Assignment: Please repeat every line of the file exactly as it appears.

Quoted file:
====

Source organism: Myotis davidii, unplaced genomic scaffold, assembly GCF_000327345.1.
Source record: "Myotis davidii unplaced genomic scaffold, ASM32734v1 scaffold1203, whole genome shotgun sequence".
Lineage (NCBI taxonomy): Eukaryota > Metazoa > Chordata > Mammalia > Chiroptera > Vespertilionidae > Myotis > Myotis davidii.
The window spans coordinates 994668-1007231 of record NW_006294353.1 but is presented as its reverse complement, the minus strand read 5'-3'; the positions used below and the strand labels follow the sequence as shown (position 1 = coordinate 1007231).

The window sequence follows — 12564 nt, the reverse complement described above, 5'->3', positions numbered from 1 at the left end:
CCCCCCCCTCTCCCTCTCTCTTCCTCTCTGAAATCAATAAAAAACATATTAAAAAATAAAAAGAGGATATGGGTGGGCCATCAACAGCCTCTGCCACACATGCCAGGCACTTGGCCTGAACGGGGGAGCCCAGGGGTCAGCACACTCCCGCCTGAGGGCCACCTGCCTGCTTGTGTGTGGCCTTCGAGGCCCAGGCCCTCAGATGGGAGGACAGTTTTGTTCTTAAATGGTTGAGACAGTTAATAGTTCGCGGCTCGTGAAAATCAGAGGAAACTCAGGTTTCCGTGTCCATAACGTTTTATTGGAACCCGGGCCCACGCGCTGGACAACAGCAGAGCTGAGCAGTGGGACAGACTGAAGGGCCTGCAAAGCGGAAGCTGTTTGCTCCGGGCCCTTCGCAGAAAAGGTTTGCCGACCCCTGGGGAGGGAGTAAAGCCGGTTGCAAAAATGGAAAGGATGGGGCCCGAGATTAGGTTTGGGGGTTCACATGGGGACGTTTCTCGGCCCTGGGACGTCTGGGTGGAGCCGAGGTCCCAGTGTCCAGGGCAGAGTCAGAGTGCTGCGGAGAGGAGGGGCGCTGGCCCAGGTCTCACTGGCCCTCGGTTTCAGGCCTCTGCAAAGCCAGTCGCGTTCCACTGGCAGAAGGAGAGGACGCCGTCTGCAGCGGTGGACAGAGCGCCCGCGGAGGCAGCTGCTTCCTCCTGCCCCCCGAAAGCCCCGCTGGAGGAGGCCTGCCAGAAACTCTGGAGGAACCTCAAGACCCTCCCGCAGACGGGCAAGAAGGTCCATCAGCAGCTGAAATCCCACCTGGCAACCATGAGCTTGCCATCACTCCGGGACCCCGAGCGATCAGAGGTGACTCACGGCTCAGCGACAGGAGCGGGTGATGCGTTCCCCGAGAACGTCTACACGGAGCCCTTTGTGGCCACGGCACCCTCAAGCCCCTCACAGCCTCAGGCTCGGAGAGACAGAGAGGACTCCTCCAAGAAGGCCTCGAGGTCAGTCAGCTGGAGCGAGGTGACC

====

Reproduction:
Source organism: Myotis davidii, unplaced genomic scaffold, assembly GCF_000327345.1.
Source record: "Myotis davidii unplaced genomic scaffold, ASM32734v1 scaffold1203, whole genome shotgun sequence".
Lineage (NCBI taxonomy): Eukaryota > Metazoa > Chordata > Mammalia > Chiroptera > Vespertilionidae > Myotis > Myotis davidii.
The window spans coordinates 994668-1007231 of record NW_006294353.1 but is presented as its reverse complement, the minus strand read 5'-3'; the positions used below and the strand labels follow the sequence as shown (position 1 = coordinate 1007231).

The window sequence follows — 12564 nt, the reverse complement described above, 5'->3', positions numbered from 1 at the left end:
CCCCCCCCTCTCCCTCTCTCTTCCTCTCTGAAATCAATAAAAAACATATTAAAAAATAAAAAGAGGATATGGGTGGGCCATCAACAGCCTCTGCCACACATGCCAGGCACTTGGCCTGAACGGGGGAGCCCAGGGGTCAGCACACTCCCGCCTGAGGGCCACCTGCCTGCTTGTGTGTGGCCTTCGAGGCCCAGGCCCTCAGATGGGAGGACAGTTTTGTTCTTAAATGGTTGAGACAGTTAATAGTTCGCGGCTCGTGAAAATCAGAGGAAACTCAGGTTTCCGTGTCCATAACGTTTTATTGGAACCCGGGCCCACGCGCTGGACAACAGCAGAGCTGAGCAGTGGGACAGACTGAAGGGCCTGCAAAGCGGAAGCTGTTTGCTCCGGGCCCTTCGCAGAAAAGGTTTGCCGACCCCTGGGGAGGGAGTAAAGCCGGTTGCAAAAATGGAAAGGATGGGGCCCGAGATTAGGTTTGGGGGTTCACATGGGGACGTTTCTCGGCCCTGGGACGTCTGGGTGGAGCCGAGGTCCCAGTGTCCAGGGCAGAGTCAGAGTGCTGCGGAGAGGAGGGGCGCTGGCCCAGGTCTCACTGGCCCTCGGTTTCAGGCCTCTGCAAAGCCAGTCGCGTTCCACTGGCAGAAGGAGAGGACGCCGTCTGCAGCGGTGGACAGAGCGCCCGCGGAGGCAGCTGCTTCCTCCTGCCCCCCGAAAGCCCCGCTGGAGGAGGCCTGCCAGAAACTCTGGAGGAACCTCAAGACCCTCCCGCAGACGGGCAAGAAGGTCCATCAGCAGCTGAAATCCCACCTGGCAACCATGAGCTTGCCATCACTCCGGGACCCCGAGCGATCAGAGGTGACTCACGGCTCAGCGACAGGAGCGGGTGATGCGTTCCCCGAGAACGTCTACACGGAGCCCTTTGTGGCCACGGCACCCTCAAGCCCCTCACAGCCTCAGGCTCGGAGAGACAGAGAGGACTCCTCCAAGAAGGCCTCGAGGTCAGTCAGCTGGAGCGAGGTGACC